The UC Berkeley Graduate School of Journalism may raise its costs by more than $10,000 beginning in the 2016-17 academic year to account for a funding deficit.
Edward Wasserman, dean of the Graduate School of Journalism, sent an email Friday to students, faculty, alumni and other affiliates of the school alerting them of a $10,250 proposed supplemental fee submitted to the UC Board of Regents, the governing body of the university.
The tuition increase, which would bring in more than $1 million annually, would come in the form of Professional Degree Supplemental Tuition, which, unlike basic tuition, would go directly to the school of journalism. The regents could approve the proposal, reject the proposal, lower the proposed amount or phase it in under a different timeline from the one proposed by Wasserman.
“What redeems this is the prospect of making a successful career out of this,” Wasserman said. “We’re operating under the assumption that we will produce dazzlingly successful journalists.”
Wasserman said in the email it costs more to provide graduate degrees than students are currently paying. He cited inadequacy of financial support from the campus, understaffing, lack of technology upgrades and potentially rising faculty salaries as reasons for the increase.
Journalism graduate student Joaquin Palomino said the changing nature of the field causes many students to question the value of their degree.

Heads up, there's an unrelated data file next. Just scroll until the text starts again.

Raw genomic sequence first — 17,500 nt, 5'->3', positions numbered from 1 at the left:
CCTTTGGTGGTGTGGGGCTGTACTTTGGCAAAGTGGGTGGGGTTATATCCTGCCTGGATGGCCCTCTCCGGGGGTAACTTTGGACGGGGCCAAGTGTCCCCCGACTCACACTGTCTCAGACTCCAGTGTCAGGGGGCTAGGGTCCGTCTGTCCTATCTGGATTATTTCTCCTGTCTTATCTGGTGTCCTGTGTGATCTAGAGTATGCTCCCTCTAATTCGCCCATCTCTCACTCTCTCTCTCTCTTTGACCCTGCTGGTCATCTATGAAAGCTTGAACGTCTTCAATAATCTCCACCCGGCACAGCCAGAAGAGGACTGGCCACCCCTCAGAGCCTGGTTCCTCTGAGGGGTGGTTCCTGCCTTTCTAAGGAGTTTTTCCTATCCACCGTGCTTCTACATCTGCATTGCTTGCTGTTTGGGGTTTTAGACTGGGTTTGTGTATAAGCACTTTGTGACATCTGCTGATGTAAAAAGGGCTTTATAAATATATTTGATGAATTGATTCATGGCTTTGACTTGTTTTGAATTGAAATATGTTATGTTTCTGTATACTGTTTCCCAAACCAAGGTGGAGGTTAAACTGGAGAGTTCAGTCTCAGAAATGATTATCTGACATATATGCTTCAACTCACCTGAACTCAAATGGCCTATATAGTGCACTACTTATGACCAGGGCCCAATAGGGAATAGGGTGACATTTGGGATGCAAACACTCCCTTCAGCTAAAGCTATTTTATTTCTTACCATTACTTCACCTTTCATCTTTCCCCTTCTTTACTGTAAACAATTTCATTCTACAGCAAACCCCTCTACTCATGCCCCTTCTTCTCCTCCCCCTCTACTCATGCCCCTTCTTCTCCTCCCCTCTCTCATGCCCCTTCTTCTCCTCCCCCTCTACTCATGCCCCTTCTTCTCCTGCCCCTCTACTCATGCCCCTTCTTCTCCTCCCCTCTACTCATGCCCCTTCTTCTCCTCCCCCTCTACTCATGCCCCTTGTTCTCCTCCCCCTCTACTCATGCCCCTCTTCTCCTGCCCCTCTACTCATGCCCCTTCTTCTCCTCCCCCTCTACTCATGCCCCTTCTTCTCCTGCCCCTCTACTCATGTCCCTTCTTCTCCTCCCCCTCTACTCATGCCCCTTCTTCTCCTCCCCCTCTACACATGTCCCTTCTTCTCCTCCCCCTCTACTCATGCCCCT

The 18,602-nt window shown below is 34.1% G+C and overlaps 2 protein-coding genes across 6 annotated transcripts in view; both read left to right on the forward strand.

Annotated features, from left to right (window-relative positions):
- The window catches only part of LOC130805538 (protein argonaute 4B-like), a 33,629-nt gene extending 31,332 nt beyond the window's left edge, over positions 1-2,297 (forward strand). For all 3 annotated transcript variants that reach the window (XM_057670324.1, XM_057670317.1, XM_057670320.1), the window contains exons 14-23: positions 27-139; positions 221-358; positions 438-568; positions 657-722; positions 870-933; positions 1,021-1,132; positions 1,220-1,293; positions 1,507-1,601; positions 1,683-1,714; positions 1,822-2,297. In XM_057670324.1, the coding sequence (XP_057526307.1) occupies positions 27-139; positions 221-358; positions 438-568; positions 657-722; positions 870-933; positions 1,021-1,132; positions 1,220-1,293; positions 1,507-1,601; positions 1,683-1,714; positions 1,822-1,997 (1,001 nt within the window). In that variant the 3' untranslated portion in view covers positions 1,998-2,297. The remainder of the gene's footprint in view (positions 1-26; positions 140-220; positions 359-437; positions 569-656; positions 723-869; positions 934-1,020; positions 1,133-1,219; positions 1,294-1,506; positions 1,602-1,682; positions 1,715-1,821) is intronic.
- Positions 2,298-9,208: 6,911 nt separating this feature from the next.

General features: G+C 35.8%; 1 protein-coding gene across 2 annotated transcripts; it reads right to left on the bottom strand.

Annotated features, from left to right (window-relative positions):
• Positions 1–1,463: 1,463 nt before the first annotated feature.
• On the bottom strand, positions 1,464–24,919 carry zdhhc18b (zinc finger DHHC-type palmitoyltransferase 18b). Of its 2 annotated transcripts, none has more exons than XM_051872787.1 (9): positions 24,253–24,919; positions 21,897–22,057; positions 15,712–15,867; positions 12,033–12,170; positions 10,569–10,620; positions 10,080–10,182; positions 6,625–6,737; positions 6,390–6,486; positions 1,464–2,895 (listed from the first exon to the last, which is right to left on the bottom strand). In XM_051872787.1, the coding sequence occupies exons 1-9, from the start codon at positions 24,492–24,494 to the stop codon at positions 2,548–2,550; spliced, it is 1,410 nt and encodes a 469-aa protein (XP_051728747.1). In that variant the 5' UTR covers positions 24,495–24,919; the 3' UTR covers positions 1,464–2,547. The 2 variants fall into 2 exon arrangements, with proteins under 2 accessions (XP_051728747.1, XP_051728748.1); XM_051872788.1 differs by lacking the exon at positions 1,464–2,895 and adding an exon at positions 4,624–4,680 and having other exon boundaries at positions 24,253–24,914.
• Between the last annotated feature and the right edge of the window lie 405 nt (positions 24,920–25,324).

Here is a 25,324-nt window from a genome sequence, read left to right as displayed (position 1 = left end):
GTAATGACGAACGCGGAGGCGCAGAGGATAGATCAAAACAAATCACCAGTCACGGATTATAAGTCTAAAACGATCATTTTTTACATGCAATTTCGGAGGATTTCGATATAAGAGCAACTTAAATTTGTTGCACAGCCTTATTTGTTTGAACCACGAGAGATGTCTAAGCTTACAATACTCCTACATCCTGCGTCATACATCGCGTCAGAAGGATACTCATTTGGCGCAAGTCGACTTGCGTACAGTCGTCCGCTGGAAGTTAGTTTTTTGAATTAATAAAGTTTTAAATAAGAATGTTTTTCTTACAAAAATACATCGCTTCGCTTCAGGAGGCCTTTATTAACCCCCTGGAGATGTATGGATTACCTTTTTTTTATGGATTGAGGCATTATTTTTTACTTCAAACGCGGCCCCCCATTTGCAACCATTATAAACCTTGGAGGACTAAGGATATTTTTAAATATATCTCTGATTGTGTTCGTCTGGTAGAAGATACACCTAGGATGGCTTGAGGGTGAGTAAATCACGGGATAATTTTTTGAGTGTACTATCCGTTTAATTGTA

“Why would someone want to pay so much money to get a degree that’s worth so little on the market?” Palomino said. “It’s what we love, but this is still discouraging for people in the lower or middle classes — people who don’t have the financial means.”
About 75 percent of the school’s students borrow money to finance their graduate education, and the new fee would add at most $152 per month to a 10-year repayment plan, according to Wasserman’s email. But the largest portion of revenue from the supplemental tuition would be allocated to financial aid and fellowships in an attempt to mitigate the increased cost burden.
Tuition and fees are currently $15,801.50 for California residents and $31,083.50 for out-of-state and international students.
“It’s hard for me to justify adding $10,000 a year because the regents and governor had a freeze in tuition,” said William Drummond, a professor in the journalism school. “I don’t care if it’s in the form of tuition or fees — it’s still money out of somebody’s pocket.”
Susan Cohen, a journalism graduate student, said charging more per student to generate money for financial aid creates an “endless cycle.” She added that many people choose UC Berkeley over other programs, such as the Columbia University Graduate School of Journalism, because of its lower price. Cohen said she would not have attended UC Berkeley’s journalism school with the additional fee.
Because the proposal had to be submitted to the regents in August, Wasserman wrote it without faculty approval with the intention of submitting faculty opinion later in the process.
“I think the faculty is going to be just as unwilling to do this as I was,” he said. “No one does this with any great joy, but it’s necessary.”
Three meetings will be held to discuss the proposal. Community members, alumni and current students may attend the second meeting, to be held Sept. 23 at 6:30 p.m. at North Gate Library. The first meeting will be held Thursday for faculty and lecturers.